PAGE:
Anzac Hall - Australian War Memorial

Anzac Hall - Australian War Memorial


Posted 2018-04-16 by Sue Wfollow
Anzac Hall is located inside the Australian War Memorial in Campbell, just a Australian Capital Territory 2601/Australian War Memorial, Treloar Cres, Campbell ACT 2612/@-35.2808236,149.1346958,16z/data=!3m1!4b1!4m13!4m12!1m5!1m1!1s0x6b164d69b05c9021:0x500ea6ea7695660!2m2!1d149.1300092!2d-35.2809368!1m5!1m1!1s0x6b164d76cb4004ef:0x41ef86ae38d42ce6!2m2!1d149.1484327!2d-35.2811355 5 minute drive from Canberra's city centre. The memorial is a tribute to all the Australian men and women who have fought in every war and conflict in this country's history. When you first walk inside the memorial, there are different exhibition spaces which reflect each war, with videos, photos, original machinery, art, clothing and displays telling real stories from people who fought in each war. Each exhibition takes a long time to walk through, so ensure you dedicate at least a few hours to exploring the memorial, to get the most out of the sobering experience.

As you walk further into the museum, there are signs pointing towards Anzac Hall, at the back of the museum. When you first walk through the doorway, the sheer size of the hall takes your breath away as your eyes take in the sounds and sights of large aircraft and wartime relics - highlighted in the dim and moody lighting. Prepare your senses before you walk into this spacious - and often loud - wartime experience.

On the upper level there is a horizontal platform so that visitors can walk along and look down to the various exhibitions from above. If you feel like break, the Landing Place Café is located to the right, which you can sit inside and enjoy a coffee or lunch, whilst looking out through the large windows and down into the hall below. If you walk straight ahead and across the bridge, you then walk out onto a platform and then down a set of stairs to the floor below. This is where you really feel you are immersing yourself into the Australian wartime story.

There are three main sections in Anzac Hall in which to discover. Sydney Under Attack is located in the centre of the hall and on a personal note, I found this to be the most fascinating. One side of the exhibition explains the night that Sydney Harbour was under attack from three Japanese midget submarines on 31st May, 1942 - where 21 soldiers were killed. Two of the midget submarines were destroyed before they did any damage and the third disappeared. On display in the hall is an impressive midget submarine, which was built and re-created from two of the three submarines. There is also a torpedo, which was the same type that was used in the attack. Another interesting feature of this display is seeing the photos and hearing the stories about the four Japanese soldiers who were inside the submarines. Read the signage and be swept away in this wartime story which changed the city of Sydney in 1942.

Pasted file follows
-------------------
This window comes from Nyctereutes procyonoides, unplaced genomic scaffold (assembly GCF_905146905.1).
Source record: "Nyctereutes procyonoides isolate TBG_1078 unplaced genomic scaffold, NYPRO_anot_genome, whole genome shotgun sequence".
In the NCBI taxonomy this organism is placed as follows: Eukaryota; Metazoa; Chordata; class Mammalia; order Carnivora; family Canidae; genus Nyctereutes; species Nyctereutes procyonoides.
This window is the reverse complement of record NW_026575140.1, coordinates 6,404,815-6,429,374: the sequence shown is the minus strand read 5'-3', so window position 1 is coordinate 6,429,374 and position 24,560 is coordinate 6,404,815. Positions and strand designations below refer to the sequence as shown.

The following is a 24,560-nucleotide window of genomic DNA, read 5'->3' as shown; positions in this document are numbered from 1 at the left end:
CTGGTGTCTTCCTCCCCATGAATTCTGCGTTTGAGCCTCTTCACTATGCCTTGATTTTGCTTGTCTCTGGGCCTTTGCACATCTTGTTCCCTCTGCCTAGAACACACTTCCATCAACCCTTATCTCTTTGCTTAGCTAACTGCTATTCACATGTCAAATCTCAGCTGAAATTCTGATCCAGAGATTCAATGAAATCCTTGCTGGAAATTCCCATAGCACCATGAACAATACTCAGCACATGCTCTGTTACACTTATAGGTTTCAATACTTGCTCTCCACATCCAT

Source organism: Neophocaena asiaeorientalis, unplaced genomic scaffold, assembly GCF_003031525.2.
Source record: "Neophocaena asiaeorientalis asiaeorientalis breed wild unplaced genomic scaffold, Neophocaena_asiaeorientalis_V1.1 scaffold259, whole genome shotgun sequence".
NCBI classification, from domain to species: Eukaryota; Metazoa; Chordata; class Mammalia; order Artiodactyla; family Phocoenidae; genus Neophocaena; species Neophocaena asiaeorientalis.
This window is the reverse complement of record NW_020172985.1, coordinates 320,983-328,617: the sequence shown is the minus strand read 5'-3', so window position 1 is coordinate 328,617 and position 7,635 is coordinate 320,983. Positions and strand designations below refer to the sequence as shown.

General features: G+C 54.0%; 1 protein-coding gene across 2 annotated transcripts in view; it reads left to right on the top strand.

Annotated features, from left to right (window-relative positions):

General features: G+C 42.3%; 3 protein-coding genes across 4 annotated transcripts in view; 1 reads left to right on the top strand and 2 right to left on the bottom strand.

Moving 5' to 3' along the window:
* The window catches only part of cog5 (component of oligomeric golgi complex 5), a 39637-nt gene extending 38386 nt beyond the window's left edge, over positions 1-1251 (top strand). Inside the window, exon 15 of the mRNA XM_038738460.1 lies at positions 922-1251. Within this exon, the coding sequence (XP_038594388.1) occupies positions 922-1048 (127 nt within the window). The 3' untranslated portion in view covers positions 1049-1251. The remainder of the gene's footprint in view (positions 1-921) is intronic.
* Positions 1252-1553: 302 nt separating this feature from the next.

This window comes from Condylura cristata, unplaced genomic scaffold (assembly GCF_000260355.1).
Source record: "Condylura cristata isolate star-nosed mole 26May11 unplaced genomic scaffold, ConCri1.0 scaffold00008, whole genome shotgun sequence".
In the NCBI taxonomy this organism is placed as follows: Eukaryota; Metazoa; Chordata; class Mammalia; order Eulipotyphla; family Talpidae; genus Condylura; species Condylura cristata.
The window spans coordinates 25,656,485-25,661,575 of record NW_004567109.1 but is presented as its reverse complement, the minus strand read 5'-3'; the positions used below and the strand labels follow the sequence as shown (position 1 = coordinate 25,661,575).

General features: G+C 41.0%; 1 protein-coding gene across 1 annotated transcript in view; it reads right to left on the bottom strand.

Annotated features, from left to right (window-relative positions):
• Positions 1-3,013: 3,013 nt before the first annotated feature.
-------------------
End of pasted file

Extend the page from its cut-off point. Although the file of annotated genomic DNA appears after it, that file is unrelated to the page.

The other side of this exhibition is Our First Naval Victory which shows the story of HMAS Sydney in 1914 when it was under attack from the German raider SMS Emden. All throughout the day, there are sound-and-light shows in each exhibition, to bring to life the story in a compelling assault on the senses. See here for the current times for the sound-and-light shows in this exhibition.

At the far end of the hall is Over The Front - The Great War in the Air, which tells the stories of the pilots who flew over the Western Front in France and the conflicts of the first World War. Their planes were flimsy in many instances, made of wood, linen and wire, however they were a large part of the war effort. At first, the pilots were used to send back information about where the enemy were camped, but soon they had a more serious role to play with dropping bombs and aerial combat. Plane designers were then designing planes with machine guns built into the plane, so they were synchronised with the revolution of the engine. It changed how each country fought the war. See here for current times for the sound-and-light shows in this exhibition.

Also in this area, under the platform, there is a tank used in World War 1, with a history of the technology of these fearsome weapons.

The last exhibition, G For George, has a large Lancaster Bomber plane on display called George, which took part in 90 operations between 1942 and 1944. Walk under its wings and marvel at the size of this stoic wartime machine, before walking around the outside of the exhibition and learning about other planes in World War 2. You really get a sense of how large this space is, with so many planes located in the one area and it doesn't feel crowded. See here for current times for the sound-and-light shows in this exhibition.

Also, under the platform, there is Japanese tank on display from the Battle of Milne Bay (1942) and also a display of jungle warfare worn by Australians in the Second World War.

This is just a small taste of the information, stories and exhibits that are located within Anzac Hall. As the hall is dimly lit and the sound-and-light shows are so striking and real, the whole experience of walking through this exhibition is a memorable one. When you walk around Anzac Hall, you notice that the people around you are quiet. The impact of the realistic sounds, lights and stories you read, makes it feel like you are part of the experience and it can leave you feeling deeply moved.

Anzac Hall is a highlight for many people who visit the Australian War Memorial, however it is just one of the many exhibitions and moments, which will touch you during your visit. Whether you can only spend an hour or a whole day, it is a visit which will stay with you, long after you've gone.

177886 - 2023-06-15 19:29:02


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